In "Vulcão," an evening of dance by Contempo Physical Dance at the Cowles Center, choreographer Marciano Silva dos Santos and composer Divan Gattamorta displayed the sparks that fly when two artists nurture dynamic collaboration over many years.

The two pieces that were shown, including the first part of "Balacobaco" from 2017, and "Vulcão" from 2015, were driven by Gattamorta's spellbinding music, full of Afro-Brazilian rhythms, dramatic tension and an assortment of unconventional sounds. The music drove the movement and also the loose narrative in both works, propelling the storytelling forward as the dancers responded to it.

Starting the show out with "Balacobaco," the dancers evoked the revelry and high spirit of the Brazilian carnival. Donned in brightly colored costumes, they brought a joy to the stage as they skipped, marched, shook their hips and flapped their elbows like wings in an easy, playful romp.

On opening night, the audience thought the end of the first section was the end of the piece, clapping after the dancers found their way to the floor in a lounging position. As the applause died down, the dancers coyly waved and shifted position, bobbing their heads and tapping their feet to the music in a seated dance to the multiple singing voices heard in the music.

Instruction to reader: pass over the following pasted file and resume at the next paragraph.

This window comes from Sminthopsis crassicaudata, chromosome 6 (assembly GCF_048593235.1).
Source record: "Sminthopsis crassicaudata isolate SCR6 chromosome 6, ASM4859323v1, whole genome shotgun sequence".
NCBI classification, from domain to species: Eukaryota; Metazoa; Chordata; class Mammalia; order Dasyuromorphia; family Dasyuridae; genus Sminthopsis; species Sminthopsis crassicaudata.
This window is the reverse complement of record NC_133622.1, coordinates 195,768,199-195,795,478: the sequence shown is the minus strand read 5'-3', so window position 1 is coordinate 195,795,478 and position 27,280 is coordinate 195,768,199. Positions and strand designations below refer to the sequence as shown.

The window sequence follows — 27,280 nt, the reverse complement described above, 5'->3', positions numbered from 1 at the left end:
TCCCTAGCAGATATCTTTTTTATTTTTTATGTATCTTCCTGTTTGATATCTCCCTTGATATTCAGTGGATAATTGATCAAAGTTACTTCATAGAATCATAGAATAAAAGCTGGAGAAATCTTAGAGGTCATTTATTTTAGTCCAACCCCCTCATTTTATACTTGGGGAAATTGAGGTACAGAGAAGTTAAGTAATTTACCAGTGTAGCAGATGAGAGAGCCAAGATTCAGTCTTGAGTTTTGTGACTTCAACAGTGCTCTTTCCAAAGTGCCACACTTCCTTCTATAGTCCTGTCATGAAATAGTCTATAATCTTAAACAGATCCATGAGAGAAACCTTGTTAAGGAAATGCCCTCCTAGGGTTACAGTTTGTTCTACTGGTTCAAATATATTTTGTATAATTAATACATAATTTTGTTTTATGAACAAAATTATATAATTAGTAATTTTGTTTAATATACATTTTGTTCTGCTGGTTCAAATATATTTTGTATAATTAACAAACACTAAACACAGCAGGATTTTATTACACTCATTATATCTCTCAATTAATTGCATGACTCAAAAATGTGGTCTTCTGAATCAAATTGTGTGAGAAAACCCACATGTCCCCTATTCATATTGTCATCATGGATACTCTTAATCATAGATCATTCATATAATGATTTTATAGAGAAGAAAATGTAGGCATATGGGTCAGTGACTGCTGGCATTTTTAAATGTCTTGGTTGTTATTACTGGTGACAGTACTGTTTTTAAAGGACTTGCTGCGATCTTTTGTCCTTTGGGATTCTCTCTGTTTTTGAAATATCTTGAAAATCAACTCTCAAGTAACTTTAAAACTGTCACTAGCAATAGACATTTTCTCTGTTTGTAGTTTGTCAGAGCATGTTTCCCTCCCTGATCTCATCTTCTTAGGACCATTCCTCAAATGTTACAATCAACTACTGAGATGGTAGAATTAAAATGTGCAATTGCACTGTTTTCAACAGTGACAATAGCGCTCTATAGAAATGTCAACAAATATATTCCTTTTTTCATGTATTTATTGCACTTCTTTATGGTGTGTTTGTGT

The mood of "Balacobaco" shifted several times, from a sensuous second section to a darkly lit industrial scene, complete with the sounds of cars and the dancers moving like they were parts of a machine.

Ultimately, the piece showcased a rich sense of atmosphere.

"Vulcão,"meanwhile, took its time to build up the smoldering energy.

To the sounds of hot bubbling liquid, the dancers, who began by laying on the ground in jerking fits, slowly made their way to standing.

There was a deliberateness in the piece, a wiry quality that allowed the dramatic arc to crescendo, the dynamics between composer and choreographer effortlessly engaging and surprising.

The piece featured a number of short solos, allowing each of the seven members of the company to show off their individuality, as well as their unique gifts. From leaping somersaults to gravity-defying hip-hop moves, it was fun to see what each dancer brought to the piece.

Later on, the individual dancers melded into more of a group. Silva dos Santos employed lines and formations as the movers assembled and reassembled around the stage. Their synchronicity added to the accumulation of vitality that peaked in a satisfying final moment.

Sheila Regan is a Minneapolis arts writer.